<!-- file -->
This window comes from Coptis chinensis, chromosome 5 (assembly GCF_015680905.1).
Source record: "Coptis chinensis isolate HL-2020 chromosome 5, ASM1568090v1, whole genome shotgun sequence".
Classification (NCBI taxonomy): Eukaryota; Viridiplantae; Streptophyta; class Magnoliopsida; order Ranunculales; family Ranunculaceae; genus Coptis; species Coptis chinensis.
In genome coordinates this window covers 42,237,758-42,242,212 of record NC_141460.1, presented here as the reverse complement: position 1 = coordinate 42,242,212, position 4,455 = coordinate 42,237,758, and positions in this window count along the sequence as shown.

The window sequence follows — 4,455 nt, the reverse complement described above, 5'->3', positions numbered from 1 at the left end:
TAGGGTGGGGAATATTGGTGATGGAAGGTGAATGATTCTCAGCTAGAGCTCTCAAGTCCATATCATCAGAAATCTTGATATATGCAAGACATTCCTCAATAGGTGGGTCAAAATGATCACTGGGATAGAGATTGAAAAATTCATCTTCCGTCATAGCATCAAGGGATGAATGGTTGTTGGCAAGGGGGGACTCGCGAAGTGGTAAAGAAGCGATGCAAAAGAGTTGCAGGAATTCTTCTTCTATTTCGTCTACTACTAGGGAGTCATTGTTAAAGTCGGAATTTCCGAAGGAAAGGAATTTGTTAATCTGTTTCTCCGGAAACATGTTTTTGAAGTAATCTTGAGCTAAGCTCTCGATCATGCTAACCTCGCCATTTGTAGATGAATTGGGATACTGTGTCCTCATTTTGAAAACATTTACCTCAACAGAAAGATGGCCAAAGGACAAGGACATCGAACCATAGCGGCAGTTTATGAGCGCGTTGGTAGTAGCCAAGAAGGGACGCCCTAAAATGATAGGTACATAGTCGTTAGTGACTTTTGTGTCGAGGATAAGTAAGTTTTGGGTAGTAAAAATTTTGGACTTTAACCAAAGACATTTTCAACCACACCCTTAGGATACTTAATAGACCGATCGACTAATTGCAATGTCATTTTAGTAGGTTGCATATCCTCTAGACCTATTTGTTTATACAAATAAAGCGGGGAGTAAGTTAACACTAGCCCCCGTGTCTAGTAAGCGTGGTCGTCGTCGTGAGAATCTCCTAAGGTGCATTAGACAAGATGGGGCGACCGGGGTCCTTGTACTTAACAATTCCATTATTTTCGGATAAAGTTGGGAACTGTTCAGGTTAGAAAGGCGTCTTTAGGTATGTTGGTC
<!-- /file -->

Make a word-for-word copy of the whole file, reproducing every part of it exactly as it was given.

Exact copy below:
This window comes from Coptis chinensis, chromosome 5 (assembly GCF_015680905.1).
Source record: "Coptis chinensis isolate HL-2020 chromosome 5, ASM1568090v1, whole genome shotgun sequence".
Classification (NCBI taxonomy): Eukaryota; Viridiplantae; Streptophyta; class Magnoliopsida; order Ranunculales; family Ranunculaceae; genus Coptis; species Coptis chinensis.
In genome coordinates this window covers 42,237,758-42,242,212 of record NC_141460.1, presented here as the reverse complement: position 1 = coordinate 42,242,212, position 4,455 = coordinate 42,237,758, and positions in this window count along the sequence as shown.

The window sequence follows — 4,455 nt, the reverse complement described above, 5'->3', positions numbered from 1 at the left end:
TAGGGTGGGGAATATTGGTGATGGAAGGTGAATGATTCTCAGCTAGAGCTCTCAAGTCCATATCATCAGAAATCTTGATATATGCAAGACATTCCTCAATAGGTGGGTCAAAATGATCACTGGGATAGAGATTGAAAAATTCATCTTCCGTCATAGCATCAAGGGATGAATGGTTGTTGGCAAGGGGGGACTCGCGAAGTGGTAAAGAAGCGATGCAAAAGAGTTGCAGGAATTCTTCTTCTATTTCGTCTACTACTAGGGAGTCATTGTTAAAGTCGGAATTTCCGAAGGAAAGGAATTTGTTAATCTGTTTCTCCGGAAACATGTTTTTGAAGTAATCTTGAGCTAAGCTCTCGATCATGCTAACCTCGCCATTTGTAGATGAATTGGGATACTGTGTCCTCATTTTGAAAACATTTACCTCAACAGAAAGATGGCCAAAGGACAAGGACATCGAACCATAGCGGCAGTTTATGAGCGCGTTGGTAGTAGCCAAGAAGGGACGCCCTAAAATGATAGGTACATAGTCGTTAGTGACTTTTGTGTCGAGGATAAGTAAGTTTTGGGTAGTAAAAATTTTGGACTTTAACCAAAGACATTTTCAACCACACCCTTAGGATACTTAATAGACCGATCGACTAATTGCAATGTCATTTTAGTAGGTTGCATATCCTCTAGACCTATTTGTTTATACAAATAAAGCGGGGAGTAAGTTAACACTAGCCCCCGTGTCTAGTAAGCGTGGTCGTCGTCGTGAGAATCTCCTAAGGTGCATTAGACAAGATGGGGCGACCGGGGTCCTTGTACTTAACAATTCCATTATTTTCGGATAAAGTTGGGAACTGTTCAGGTTAGAAAGGCGTCTTTAGGTATGTTGGTC